From January 30, 2003 to February 12, 2003, Fairness and Accuracy in Reporting (FAIR) examined such “analysts,” the “on-camera sources who appeared in nightly news stories about Iraq on ABC World News Tonight, CBS Evening News, NBC Nightly News and PBS’s NewsHour with Jim Lehrer.” FAIR found 267 of the 393 on-camera sources were from the U.S. and 75 percent (199) were either current or former government or military officials. “Only one of the official U.S. sources-Sen. Edward Kennedy-expressed skepticism or opposition to the war,” says FAIR, but the best Kennedy could muster was self-interest masked by vagueness. “Once we get in there, how are we going to get out?” he asked on NBC Nightly News on February 5, 2003…conveniently neglecting any mention of the legality of such an intervention.

Consistent with the media military invasion described above, of the 393 sources, 297 were either current or retired officials and only four were skeptics or opponents of war. “Such a predominance of official sources virtually assures that independent and grassroots perspectives will be underrepresented,” FAIR concluded.

Where’s “Anarchy, Inc.” when you need it?

This article is excerpted from MICKEY Z.’s book, “The Seven Deadly Spins: Exposing the Lies Behind War Propaganda” (Common Courage Press). For more information, please visit http://www.mickeyz.net.

 

 

More articles by:

Mickey Z. is the author of 12 books, most recently Occupy this Book: Mickey Z. on Activism. Until the laws are changed or the power runs out, he can be found on the Web here. Anyone wishing to support his activist efforts can do so by making a donation here. This piece first appeared at World Trust News.  

Weekend Edition
November 16, 2018
Friday - Sunday
Jonah Raskin
A California Jew in a Time of Anti-Semitism
Andrew Levine
Whither the Melting Pot?
Joshua Frank
Climate Change and Wildfires: The New Western Travesty
Nick Pemberton
The Revolution’s Here, Please Excuse Me While I Laugh
T.J. Coles
Israel Cannot Use Violent Self-Defense While Occupying Gaza
Rob Urie
Nuclear Weapons are a Nightmare Made in America
Paul Street
Barack von Obamenburg, Herr Donald, and Big Capitalist Hypocrisy: On How Fascism Happens
Jeffrey St. Clair
Roaming Charges: Fire is Sweeping Our Very Streets Today
Aidan O'Brien
Ireland’s New President, Other European Fools and the Abyss 
Pete Dolack
“Winners” in Amazon Sweepstakes Sure to be the Losers
Richard Eskow
Amazon, Go Home! Billions for Working People, But Not One Cent For Tribute
Ramzy Baroud
In Breach of Human Rights, Netanyahu Supports the Death Penalty against Palestinians
Brian Terrell
Ending the War in Yemen- Congressional Resolution is Not Enough!
John Laforge
Woolsey Fire Burns Toxic Santa Susana Reactor Site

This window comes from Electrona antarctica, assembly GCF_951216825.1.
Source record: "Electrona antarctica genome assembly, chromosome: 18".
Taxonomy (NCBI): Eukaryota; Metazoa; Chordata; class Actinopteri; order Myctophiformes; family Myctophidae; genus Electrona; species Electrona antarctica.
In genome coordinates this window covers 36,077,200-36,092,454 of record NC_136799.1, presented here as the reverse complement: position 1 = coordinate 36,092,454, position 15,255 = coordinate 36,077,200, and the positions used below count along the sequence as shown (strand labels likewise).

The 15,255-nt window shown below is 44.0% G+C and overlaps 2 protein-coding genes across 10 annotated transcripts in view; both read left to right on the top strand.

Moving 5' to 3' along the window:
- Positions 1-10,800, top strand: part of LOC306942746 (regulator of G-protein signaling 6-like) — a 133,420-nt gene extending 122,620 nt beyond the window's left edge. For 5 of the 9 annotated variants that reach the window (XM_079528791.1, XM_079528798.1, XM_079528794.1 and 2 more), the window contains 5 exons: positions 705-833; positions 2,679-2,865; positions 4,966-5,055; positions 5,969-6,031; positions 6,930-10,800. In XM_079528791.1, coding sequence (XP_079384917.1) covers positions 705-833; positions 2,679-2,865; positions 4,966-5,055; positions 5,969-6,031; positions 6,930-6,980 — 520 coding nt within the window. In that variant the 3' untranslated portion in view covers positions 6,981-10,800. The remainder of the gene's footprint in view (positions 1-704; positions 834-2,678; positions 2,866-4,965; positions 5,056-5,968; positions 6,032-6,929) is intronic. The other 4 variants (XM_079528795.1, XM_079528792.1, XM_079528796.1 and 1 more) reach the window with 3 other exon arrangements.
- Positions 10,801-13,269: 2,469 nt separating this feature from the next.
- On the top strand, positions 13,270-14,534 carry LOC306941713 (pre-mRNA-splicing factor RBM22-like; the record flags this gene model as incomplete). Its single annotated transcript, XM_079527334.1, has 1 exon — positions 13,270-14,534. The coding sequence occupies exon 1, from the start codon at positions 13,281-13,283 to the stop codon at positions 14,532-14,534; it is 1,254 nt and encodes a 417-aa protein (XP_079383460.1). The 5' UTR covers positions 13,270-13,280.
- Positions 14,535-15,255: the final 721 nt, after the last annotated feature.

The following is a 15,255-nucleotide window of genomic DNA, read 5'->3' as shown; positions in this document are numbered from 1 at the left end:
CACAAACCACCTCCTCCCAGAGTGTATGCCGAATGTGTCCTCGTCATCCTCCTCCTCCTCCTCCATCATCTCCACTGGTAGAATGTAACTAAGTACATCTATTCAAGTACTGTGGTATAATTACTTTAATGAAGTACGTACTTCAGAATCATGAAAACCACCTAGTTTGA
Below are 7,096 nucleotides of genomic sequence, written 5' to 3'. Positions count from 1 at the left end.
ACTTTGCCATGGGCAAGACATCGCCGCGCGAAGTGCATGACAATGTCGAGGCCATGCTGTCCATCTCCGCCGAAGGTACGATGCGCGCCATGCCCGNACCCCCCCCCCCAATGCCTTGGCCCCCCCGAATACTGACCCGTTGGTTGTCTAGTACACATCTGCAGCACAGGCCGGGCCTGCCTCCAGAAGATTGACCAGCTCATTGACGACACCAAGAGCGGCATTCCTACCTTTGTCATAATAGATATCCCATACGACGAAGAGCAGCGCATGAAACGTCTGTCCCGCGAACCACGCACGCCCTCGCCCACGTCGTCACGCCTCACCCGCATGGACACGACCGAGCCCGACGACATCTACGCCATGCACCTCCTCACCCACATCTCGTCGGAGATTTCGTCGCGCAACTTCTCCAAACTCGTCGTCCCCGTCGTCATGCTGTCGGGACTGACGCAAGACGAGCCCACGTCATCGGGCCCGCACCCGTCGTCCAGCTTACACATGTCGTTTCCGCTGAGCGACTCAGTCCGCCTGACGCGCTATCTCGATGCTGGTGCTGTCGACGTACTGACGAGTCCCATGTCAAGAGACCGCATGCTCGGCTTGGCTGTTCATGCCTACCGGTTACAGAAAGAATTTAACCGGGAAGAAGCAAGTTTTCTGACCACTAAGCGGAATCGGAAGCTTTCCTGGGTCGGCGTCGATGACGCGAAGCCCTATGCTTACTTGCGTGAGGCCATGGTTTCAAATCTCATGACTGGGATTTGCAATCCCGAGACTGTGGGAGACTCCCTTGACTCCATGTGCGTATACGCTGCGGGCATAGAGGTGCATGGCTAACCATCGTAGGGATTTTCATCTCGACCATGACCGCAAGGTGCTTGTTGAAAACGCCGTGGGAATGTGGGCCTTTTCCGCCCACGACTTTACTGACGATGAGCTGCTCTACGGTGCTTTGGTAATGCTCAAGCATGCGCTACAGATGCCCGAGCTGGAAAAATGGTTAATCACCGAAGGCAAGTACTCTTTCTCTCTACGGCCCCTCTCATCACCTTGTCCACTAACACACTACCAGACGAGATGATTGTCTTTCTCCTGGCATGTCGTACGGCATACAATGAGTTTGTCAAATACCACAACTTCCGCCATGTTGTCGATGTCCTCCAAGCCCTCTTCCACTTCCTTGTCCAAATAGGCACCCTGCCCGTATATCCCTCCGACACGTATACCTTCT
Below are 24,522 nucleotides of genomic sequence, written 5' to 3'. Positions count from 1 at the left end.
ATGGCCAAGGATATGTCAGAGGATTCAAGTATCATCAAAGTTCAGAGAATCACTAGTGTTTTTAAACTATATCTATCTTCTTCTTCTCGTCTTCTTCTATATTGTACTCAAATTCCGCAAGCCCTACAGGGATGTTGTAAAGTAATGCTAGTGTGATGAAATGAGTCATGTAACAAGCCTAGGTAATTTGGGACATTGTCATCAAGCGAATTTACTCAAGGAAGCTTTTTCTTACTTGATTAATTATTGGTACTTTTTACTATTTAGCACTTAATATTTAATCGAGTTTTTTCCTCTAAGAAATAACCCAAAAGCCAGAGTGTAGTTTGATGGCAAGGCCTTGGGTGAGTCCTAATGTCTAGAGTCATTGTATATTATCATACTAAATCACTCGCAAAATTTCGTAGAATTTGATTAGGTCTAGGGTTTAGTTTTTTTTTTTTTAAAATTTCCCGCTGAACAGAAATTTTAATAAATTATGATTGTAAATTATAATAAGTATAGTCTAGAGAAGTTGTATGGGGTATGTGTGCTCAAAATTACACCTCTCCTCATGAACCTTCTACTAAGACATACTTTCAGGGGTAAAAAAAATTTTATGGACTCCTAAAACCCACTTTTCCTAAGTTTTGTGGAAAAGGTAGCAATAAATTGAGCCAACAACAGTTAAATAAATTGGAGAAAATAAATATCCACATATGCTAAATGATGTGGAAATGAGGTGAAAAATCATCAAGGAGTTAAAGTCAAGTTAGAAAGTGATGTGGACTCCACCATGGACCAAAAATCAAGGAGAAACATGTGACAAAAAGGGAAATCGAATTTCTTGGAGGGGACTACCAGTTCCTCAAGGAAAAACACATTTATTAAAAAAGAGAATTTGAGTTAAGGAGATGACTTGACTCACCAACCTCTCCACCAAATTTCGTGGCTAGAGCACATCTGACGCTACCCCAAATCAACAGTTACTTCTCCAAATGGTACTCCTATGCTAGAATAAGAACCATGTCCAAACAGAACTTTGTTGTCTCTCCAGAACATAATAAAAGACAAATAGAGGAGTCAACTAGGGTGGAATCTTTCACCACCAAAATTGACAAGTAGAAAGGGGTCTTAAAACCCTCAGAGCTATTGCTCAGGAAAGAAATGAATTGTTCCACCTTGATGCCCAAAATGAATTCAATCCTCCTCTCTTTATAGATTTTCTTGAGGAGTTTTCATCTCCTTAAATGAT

Ralph Nader
The War Over Words: Republicans Easily Defeat the Democrats
M. G. Piety
Reading Plato in the Time of the Oligarchs
Rafael Correa
Ecuador’s Soft Coup and Political Persecution
Brian Cloughley
Aid Projects Can Work, But Not “Head-Smacking Stupid Ones”
David Swanson
A Tale of Two Marines
Robert Fantina
Democrats and the Mid-Term Elections
Joseph Flatley
The Fascist Creep: How Conspiracy Theories and an Unhinged President Created an Anti-Semitic Terrorist
Joseph Natoli
Twitter: Fast Track to the Id
William Hawes
Baselines for Activism: Brecht’s Stance, the New Science, and Planting Seeds
Bob Wing
Toward Racial Justice and a Third Reconstruction
Ron Jacobs
Hunter S. Thompson: Chronicling the Republic’s Fall
Oscar Gonzalez
Stan Lee and a Barrio Kid
Jack Rasmus
Election 2018 and the Unraveling of America
Sam Pizzigati
The Democrats Won Big, But Will They Go Bold?
Yves Engler
Canada and Saudi Arabia: Friends or Enemies?
Cesar Chelala
Can El Paso be a Model for Healing?
Mike Ferner
The Tragically Misnamed Paris Peace Conference
Barry Lando
Trump’s Enablers: Appalling Parallels
Ariel Dorfman
The Boy Who Taught Me About War and Peace
Binoy Kampmark
The Disgruntled Former Prime Minister
Faisal Khan
Is Dubai Really a Destination of Choice?
Arnold August
The Importance of Néstor García Iturbe, Cuban Intellectual
James Munson
An Indecisive War To End All Wars, I Mean the Midterm Elections
Nyla Ali Khan
Women as Repositories of Communal Values and Cultural Traditions
Dan Bacher
Judge Orders Moratorium on Offshore Fracking in Federal Waters off California
Christopher Brauchli
When Depravity Wins
Robby Sherwin
Here’s an Idea
Susan Block
Cucks, Cuckolding and Campaign Management
Louis Proyect
The Mafia and the Class Struggle (Part Two)
David Yearsley
Smoke on the Water: Jazz in San Francisco
Elliot Sperber
All of Those Bezos
FacebookTwitterGoogle+RedditEmail